United States Nuclear Regulatory Commission - Protecting People and the Environment

YEAR 2000 READINESS OF COMPUTER SYSTEMS AT NUCLEAR POWER PLANTS (GENERIC LETTER NO. 98-01)

UNITED STATES
NUCLEAR REGULATORY COMMISSION
OFFICE OF NUCLEAR REACTOR REGULATION
WASHINGTON, D.C. 20555-0001

May 11, 1998

NRC GENERIC LETTER NO. 98-01: YEAR 2000 READINESS OF COMPUTER SYSTEMS AT NUCLEAR POWER PLANTS

Addressees

All holders of operating licenses for nuclear power plants, except those who have permanently ceased operations and have certified that fuel has been permanently removed from the reactor vessel.

Purpose

The U.S. Nuclear Regulatory Commission NRC is issuing this generic letter to require that all addressees provide the following information regarding their programs, planned or implemented, to address the year 2000 (Y2K) problem in computer systems at their facilities: (1) written confirmation of implementation of the programs and (2) written certification that the facilities are Y2K ready with regard to compliance with the terms and conditions of their licenses and NRC regulations.

Description of Circumstances

Simply stated, the Y2K computer problem pertains to the potential for date-related problems that may be experienced by a system or an application. These problems include not representing the year properly, not recognizing leap years, and improper date calculations. An example of a date-related problem is the potential misreading of "00" as the year 1900 rather than 2000. These problems can result in the inability of computer systems to function properly by providing erroneous data or failing to operate at all. The Y2K problem has the potential of interfering with the proper operation of computer systems, hardware that is microprocessor-based (embedded software), and software or databases relied upon at nuclear power plants. Consequently, the Y2K problem could result in a plant trip and subsequent complications on tracking post-shutdown plant status and recovery due to a loss of emergency data collection.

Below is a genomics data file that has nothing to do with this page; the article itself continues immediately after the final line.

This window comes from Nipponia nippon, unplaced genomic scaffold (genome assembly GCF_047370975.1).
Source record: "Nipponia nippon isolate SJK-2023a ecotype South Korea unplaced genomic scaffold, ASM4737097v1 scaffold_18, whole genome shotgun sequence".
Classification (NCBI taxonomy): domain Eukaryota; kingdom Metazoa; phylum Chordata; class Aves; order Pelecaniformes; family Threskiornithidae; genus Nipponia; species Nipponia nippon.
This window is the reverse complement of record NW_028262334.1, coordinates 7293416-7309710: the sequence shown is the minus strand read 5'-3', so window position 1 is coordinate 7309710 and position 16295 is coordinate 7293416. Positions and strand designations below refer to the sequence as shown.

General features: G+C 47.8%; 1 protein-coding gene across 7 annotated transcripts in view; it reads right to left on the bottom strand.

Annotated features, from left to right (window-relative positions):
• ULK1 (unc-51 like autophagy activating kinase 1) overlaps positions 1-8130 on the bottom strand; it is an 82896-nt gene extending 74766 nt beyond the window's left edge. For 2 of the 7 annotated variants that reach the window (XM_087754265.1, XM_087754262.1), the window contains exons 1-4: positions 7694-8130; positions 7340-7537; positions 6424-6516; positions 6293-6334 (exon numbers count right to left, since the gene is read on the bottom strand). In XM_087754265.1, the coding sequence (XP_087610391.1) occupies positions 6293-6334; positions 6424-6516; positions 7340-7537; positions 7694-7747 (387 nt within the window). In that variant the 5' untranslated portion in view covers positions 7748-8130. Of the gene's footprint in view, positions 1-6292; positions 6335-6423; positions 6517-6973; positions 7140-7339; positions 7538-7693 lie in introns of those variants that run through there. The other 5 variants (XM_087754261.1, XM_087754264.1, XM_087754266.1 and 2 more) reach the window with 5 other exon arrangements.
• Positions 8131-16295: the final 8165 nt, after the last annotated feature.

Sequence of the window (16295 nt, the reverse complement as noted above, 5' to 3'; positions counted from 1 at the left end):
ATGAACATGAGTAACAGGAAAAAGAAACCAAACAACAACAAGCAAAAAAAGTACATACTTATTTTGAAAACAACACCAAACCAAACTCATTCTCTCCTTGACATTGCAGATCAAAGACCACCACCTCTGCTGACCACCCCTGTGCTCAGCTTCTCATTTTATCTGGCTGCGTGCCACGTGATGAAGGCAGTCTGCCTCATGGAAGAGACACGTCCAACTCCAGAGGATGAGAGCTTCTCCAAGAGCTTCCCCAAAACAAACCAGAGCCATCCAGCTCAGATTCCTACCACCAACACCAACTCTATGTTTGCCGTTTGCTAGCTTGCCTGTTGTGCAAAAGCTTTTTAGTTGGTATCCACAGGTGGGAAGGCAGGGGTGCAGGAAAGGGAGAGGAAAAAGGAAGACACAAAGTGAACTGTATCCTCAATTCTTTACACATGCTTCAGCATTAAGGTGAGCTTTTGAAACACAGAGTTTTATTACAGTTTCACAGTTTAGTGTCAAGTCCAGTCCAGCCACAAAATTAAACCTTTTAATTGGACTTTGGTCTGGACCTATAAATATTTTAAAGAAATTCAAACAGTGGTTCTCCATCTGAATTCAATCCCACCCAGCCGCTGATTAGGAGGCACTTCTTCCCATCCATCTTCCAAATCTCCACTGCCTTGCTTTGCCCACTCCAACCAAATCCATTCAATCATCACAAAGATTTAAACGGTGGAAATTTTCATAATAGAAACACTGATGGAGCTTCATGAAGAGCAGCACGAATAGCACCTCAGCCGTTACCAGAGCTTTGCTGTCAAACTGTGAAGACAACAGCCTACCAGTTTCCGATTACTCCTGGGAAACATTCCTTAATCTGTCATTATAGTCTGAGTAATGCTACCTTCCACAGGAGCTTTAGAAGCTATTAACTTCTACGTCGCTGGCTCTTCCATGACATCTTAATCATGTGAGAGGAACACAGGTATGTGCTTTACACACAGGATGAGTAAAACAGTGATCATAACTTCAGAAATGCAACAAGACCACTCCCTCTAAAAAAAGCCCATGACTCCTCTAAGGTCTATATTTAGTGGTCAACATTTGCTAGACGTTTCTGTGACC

The Y2K problem is urgent because it has a fixed deadline. It requires priority attention because of the limited time remaining, the uncertain risk that the problem presents, the technical challenges presented, and the scarcity of resources available to correct the problem.

Existing reporting requirements under 10 CFR Part 21, 10 CFR 50.72, and 10 CFR 50.73 provide for notification to the NRC staff of deficiencies and non-conformances, and failures, such as some of those which could result from the Y2K problem in safety-related systems. To date, the NRC staff has not identified or received notification from licensees or vendors that a Y2K problem exists with safety-related initiation and actuation systems. However, problems have been identified in non-safety, but important, computer-based systems. Such systems, primarily databases and data collection processes necessary to satisfy license conditions, technical specifications, and NRC regulations that are date driven, may need to be modified for Y2K compliance.

Some examples of systems and computer equipment that may be affected by Y2K problems follow:

  • Security computers
  • Plant process (data scan, log, and alarm and safety parameter display system) computers
  • Radiation monitoring systems
  • Dosimeters and readers
  • Plant simulators
  • Engineering programs
  • Communication systems
  • Inventory control systems
  • Surveillance and maintenance tracking systems
  • Control systems